By now you might be questioning just how viable the hotel is as a going concern. Good, because I think the OD's story glosses over the most important fact in the whole article:

Hotel Utica in 2006 became affiliated with the Clarion national chain — a move Carucci said has helped the hotel. The occupancy rate is still at about 70 percent, he said, noting it hasn't increased from last year's figure.

“We're hoping this summer it'll perk up,” Carucci said.

The hotel certainly has its busy nights. Two charter buses were parked outside the hotel Tuesday night, and the lobby was filled with activity. Guests with rolling luggage were headed to the elevator. People were seen along the grand staircase. Patrons were dining in the Lamplighter Lounge and socializing at the bar.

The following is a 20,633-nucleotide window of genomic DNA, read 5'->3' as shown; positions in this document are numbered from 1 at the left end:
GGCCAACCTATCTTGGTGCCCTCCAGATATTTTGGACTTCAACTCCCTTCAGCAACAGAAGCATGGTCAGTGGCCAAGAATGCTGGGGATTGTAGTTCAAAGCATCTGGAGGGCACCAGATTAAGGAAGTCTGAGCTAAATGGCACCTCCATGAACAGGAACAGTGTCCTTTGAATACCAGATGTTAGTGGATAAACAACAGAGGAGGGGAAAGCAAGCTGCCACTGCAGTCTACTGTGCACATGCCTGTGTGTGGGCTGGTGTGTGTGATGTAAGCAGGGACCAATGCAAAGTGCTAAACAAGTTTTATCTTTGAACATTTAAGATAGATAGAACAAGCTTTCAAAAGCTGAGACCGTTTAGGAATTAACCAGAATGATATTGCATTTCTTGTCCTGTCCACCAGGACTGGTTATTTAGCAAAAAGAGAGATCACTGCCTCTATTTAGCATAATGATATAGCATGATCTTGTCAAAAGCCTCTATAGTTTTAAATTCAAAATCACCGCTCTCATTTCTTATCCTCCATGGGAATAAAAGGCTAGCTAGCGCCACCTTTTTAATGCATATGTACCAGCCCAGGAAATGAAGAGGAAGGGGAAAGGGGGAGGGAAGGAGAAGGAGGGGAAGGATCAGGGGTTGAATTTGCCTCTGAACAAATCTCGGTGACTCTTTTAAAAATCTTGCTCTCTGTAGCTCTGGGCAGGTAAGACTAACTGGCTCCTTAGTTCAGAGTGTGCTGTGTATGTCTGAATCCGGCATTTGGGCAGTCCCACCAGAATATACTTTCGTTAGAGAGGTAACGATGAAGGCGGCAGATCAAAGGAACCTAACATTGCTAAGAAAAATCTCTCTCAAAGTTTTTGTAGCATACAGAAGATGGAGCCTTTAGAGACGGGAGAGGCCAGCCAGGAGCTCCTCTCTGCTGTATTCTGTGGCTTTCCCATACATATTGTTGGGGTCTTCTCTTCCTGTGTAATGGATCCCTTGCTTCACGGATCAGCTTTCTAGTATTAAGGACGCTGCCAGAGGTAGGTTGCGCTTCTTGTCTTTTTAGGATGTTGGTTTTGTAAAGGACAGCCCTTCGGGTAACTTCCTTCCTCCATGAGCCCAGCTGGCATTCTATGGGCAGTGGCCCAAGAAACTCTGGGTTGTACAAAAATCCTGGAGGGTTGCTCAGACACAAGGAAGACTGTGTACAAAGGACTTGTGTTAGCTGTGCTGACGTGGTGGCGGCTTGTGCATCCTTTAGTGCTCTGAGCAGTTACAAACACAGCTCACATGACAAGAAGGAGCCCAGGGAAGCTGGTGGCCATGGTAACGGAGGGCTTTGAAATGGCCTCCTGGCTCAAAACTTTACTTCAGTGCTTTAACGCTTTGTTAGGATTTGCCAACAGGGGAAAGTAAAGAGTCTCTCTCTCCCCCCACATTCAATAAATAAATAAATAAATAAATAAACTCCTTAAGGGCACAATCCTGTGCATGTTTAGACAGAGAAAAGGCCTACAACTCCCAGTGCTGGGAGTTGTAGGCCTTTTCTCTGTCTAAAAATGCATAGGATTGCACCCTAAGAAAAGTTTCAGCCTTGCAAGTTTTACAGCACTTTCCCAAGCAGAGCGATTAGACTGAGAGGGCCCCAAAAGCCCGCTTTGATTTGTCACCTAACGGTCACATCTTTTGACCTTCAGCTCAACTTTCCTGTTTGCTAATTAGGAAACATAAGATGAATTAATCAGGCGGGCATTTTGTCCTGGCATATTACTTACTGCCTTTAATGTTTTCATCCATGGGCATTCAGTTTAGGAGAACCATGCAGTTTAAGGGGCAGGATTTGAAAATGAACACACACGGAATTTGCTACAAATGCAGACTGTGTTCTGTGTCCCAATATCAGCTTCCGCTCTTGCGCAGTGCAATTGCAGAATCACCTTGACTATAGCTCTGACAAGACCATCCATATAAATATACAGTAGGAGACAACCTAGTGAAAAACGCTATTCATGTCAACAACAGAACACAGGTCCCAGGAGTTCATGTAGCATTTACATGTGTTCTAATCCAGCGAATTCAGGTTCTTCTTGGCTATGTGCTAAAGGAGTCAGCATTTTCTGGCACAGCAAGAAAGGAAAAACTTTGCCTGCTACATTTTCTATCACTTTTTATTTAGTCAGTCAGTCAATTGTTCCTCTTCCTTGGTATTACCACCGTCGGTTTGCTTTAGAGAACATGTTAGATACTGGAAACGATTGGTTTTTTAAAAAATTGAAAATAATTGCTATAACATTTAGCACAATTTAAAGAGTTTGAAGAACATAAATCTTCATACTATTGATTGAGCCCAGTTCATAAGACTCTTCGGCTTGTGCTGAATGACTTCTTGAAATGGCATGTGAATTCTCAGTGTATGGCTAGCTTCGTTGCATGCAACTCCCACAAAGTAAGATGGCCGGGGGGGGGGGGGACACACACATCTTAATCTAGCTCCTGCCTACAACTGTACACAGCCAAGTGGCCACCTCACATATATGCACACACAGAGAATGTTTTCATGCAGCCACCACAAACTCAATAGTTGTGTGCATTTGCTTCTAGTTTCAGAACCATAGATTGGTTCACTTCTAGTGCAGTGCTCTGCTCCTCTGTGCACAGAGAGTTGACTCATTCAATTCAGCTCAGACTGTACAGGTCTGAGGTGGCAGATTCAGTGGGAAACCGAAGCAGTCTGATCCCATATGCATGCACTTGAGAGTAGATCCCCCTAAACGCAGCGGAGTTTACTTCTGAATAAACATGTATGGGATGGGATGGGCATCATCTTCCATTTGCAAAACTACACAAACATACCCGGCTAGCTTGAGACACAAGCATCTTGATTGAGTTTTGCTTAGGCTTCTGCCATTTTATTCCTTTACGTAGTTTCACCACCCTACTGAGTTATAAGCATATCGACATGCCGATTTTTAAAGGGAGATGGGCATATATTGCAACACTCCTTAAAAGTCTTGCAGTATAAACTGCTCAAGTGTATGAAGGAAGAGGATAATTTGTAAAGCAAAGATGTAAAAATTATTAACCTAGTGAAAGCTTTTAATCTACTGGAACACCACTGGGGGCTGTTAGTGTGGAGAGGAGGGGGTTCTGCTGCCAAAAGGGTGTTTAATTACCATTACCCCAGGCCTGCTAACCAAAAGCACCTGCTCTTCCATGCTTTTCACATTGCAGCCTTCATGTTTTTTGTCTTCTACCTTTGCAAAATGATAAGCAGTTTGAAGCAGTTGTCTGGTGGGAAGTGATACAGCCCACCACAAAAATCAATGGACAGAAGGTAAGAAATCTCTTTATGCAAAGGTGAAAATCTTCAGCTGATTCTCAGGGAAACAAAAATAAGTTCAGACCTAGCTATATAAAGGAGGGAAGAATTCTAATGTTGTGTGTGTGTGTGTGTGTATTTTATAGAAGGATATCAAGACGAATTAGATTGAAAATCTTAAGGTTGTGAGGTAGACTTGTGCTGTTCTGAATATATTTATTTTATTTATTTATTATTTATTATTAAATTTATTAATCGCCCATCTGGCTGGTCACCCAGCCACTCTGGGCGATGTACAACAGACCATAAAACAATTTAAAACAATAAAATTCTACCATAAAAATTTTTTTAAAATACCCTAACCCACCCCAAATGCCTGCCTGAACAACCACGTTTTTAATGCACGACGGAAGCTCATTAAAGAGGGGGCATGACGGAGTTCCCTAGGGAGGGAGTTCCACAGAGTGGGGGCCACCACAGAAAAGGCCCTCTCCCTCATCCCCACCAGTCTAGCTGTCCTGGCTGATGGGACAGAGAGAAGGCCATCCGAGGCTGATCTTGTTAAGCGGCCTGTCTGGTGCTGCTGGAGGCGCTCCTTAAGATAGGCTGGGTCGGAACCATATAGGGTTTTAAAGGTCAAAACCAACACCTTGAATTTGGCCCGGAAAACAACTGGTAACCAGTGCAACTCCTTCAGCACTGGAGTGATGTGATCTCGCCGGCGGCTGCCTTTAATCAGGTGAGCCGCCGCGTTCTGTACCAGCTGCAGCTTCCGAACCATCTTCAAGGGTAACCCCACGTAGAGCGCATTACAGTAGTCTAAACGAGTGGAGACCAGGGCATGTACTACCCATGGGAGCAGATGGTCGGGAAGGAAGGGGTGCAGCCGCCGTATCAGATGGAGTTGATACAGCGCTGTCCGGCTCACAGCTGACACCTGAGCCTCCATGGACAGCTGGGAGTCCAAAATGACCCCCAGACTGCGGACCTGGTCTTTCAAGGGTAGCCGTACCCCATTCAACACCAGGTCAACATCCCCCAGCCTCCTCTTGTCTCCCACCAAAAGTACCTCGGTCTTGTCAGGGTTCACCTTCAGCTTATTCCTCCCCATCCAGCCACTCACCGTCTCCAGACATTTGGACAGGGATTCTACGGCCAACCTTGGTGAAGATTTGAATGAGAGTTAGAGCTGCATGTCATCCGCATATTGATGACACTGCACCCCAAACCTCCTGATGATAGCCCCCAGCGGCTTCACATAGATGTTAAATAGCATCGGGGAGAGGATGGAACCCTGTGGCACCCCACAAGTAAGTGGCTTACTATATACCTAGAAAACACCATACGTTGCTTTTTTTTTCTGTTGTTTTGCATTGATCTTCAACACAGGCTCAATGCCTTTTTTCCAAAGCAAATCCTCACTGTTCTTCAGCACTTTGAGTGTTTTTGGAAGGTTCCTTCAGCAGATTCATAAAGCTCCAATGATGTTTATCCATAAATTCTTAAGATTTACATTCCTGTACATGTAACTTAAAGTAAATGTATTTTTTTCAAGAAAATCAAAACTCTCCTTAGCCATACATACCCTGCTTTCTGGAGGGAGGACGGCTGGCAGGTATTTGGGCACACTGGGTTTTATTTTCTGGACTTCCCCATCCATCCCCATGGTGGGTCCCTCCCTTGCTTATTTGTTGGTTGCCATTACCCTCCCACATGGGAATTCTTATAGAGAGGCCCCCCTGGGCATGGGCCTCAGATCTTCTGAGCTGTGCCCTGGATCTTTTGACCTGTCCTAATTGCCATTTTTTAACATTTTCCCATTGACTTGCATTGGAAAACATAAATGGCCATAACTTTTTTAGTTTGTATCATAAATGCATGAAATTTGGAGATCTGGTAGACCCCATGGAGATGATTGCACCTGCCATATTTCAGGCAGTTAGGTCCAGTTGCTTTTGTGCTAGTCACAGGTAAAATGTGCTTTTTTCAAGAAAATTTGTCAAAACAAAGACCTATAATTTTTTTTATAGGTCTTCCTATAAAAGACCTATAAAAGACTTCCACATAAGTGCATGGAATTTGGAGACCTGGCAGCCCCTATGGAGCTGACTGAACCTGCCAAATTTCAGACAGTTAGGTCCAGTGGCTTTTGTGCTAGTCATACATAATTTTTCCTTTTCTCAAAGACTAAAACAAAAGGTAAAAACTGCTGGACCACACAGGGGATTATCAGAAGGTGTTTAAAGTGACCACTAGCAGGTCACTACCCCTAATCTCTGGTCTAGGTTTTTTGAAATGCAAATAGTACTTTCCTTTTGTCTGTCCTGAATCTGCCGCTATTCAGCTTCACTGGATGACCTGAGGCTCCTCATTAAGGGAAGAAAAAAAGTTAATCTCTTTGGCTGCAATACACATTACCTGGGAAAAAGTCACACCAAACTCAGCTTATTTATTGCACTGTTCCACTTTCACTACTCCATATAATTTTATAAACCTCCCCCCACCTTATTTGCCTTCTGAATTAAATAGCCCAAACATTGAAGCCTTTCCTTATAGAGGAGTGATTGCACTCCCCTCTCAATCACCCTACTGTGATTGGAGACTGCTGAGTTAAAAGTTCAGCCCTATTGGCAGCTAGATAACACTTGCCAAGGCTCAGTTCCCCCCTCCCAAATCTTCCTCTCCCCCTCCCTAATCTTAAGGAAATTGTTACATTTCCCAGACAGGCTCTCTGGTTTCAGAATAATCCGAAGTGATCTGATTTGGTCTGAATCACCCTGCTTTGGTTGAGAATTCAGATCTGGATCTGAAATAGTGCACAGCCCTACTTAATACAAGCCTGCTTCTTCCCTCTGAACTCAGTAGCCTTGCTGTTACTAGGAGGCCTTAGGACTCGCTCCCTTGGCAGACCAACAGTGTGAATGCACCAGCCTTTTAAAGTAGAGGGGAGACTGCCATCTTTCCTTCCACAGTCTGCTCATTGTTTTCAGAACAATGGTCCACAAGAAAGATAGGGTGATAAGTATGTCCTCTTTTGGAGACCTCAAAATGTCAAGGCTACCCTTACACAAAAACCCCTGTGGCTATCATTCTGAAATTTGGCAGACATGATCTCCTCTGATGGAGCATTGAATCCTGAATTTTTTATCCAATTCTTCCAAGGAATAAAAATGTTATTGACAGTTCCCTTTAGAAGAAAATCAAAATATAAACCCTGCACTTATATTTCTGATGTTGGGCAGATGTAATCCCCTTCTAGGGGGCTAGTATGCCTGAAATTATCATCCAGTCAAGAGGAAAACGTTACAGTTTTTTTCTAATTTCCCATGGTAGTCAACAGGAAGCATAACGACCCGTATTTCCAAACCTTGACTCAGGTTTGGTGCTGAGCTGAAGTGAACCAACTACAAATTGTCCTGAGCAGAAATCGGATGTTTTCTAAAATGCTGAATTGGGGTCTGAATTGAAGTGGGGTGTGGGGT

What an interesting contrast. By any objective standard the Hotel Utica is in desperate financial straits, as it's inability to make regular tax and mortgage payments would clearly demonstrate. Business must be terrible, right?

Actually, no. If the given figure of a 70% occupancy rate is true the Hotel Utica is doing some boffo business. In fact, based on numbers from the American Hotel and Lodging Association, it's occupancy rate is well above average. Here are the latest figures for the hotel industry as a whole:

At-a-Glance Statistical Figures

4,389,443 guestrooms
$133.4 billion in sales
$61.93 revenue per available room (RevPAR)
63.3% average occupancy rate

The average room rate was $97.78 in 2006—up from $90.88 in 2005.

A quick check of Travelocity shows that the weekday rate at the Hotel Utica is $99.99 while the weekend rate is $149.99.

That means both the hotel's standard room price and occupancy rate is well above the industry average, which would seem to be exactly what you want for a thriving hotel.

Yet, somehow, the Hotel Utica is far from thriving.

Anyone care to hazard a guess as to what's *really* going on?